When Vladimir Putin first invaded Ukraine in 2014, Europeans had a simple choice: increase or decrease their energy dependence on Russian fossil fuels. Europeans chose to increase. National governments like Spain and France could have freed themselves from Russian gas just by implementing their own national building renovation plans. But they chose not to.
The UK is no longer part of the European Union, but it is a critical player in the European gas market. As the EU seeks to reduce its dependence on Russian gas, it relies on proximate non-EU states for access to an alternative gas supply, transport, and transit source. This requires cooperation, not competition or exclusion.
Last March, Spain and Portugal reached a historic agreement: for the first time ever, two European countries could set a price cap on gas for power generation, for a period of twelve months. A period to seek agreements was opened in both countries, which ended on 9 June, when the European Commission gave the final approval to the mechanism. This undoubtedly proves that the current European Union is very different to the European Union we were living in during the financial crisis of the last decade.
By granting candidate status to Ukraine and Moldova and by recommitting to the EU membership of the Western Balkans, the European Union opened a new phase of its enlargement which will redesign the European political map again. It was undoubtedly the right decision to assert European sovereignty and also to welcome an embattled country which is showing with bravery that it belongs to the European future and not to a war of the past. A war of the past in Europe because it combines the clash of empires of WW I with the clash of political regimes of WW II. The future in Europe is being created by the values of freedom, equality, solidarity, democracy and sustainability and by a process of European integration which involves enlargement but also deepening. Deepening is a pre-condition for successful enlargement. But as enlargement has now become a political and moral imperative, the issue today is not about choosing between one or another. It is rather about how to make both with a new approach.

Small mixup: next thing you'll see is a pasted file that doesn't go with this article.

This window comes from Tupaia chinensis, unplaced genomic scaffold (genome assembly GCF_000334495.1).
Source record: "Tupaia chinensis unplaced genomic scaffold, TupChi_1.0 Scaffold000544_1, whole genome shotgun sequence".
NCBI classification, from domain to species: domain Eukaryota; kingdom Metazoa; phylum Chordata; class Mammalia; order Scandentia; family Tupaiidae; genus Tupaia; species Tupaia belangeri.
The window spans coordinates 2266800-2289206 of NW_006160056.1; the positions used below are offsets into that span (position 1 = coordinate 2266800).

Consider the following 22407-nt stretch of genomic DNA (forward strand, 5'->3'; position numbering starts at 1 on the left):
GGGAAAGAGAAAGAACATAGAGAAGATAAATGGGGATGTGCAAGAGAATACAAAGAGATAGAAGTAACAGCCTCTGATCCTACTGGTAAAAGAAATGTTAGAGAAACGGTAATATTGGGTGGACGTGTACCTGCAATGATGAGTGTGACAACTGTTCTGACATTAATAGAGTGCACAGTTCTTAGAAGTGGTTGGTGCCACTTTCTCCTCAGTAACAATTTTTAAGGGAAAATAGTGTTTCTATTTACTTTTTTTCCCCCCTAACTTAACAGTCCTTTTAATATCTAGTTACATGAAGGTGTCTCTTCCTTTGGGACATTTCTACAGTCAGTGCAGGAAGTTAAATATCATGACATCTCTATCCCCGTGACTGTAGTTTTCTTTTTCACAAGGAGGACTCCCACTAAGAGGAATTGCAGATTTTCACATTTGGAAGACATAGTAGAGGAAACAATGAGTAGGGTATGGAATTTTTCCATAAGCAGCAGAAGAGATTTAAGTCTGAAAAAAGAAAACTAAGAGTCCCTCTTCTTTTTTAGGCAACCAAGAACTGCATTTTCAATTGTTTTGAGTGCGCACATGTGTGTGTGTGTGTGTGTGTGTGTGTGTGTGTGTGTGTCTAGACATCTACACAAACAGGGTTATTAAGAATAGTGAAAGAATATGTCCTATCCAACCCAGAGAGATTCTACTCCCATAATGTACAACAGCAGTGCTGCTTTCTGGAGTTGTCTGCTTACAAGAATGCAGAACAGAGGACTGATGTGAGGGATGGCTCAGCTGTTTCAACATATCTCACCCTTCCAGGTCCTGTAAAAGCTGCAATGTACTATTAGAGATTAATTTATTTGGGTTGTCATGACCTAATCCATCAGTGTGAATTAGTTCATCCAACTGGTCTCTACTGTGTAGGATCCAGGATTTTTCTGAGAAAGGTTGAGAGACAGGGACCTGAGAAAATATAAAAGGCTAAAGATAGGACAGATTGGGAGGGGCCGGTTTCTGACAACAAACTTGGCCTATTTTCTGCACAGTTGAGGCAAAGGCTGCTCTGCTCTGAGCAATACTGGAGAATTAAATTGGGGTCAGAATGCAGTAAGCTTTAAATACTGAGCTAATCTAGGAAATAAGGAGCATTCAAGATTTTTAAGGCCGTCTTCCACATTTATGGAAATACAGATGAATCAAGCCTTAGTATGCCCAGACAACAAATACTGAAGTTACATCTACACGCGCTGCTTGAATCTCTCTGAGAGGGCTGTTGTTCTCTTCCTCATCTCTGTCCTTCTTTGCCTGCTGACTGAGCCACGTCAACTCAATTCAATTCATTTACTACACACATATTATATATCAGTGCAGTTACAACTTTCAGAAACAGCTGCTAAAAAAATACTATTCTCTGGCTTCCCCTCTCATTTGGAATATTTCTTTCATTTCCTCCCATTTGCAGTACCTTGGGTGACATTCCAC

We all remember the image of the two lonely dictators at the Winter Olympics in Beijing. Putin was the only international leader to attend, and he was courted accordingly. In return, he was allowed to take back home with him new trade contracts and the promise of ‘unlimited friendship’. Nevertheless, China cannot have been enthusiastic […]
Ukraine has filed its application to join the EU. Brussels and the other European capitals have encouraged its ambition eagerly. Recently, Italian leading newspaper Corriere della Sera featured an interview by Prime Minister Mario Draghi recalling the significance of the self-determination of the Ukrainian people. People who chose the ‘ultimate’ referendum – between life and […]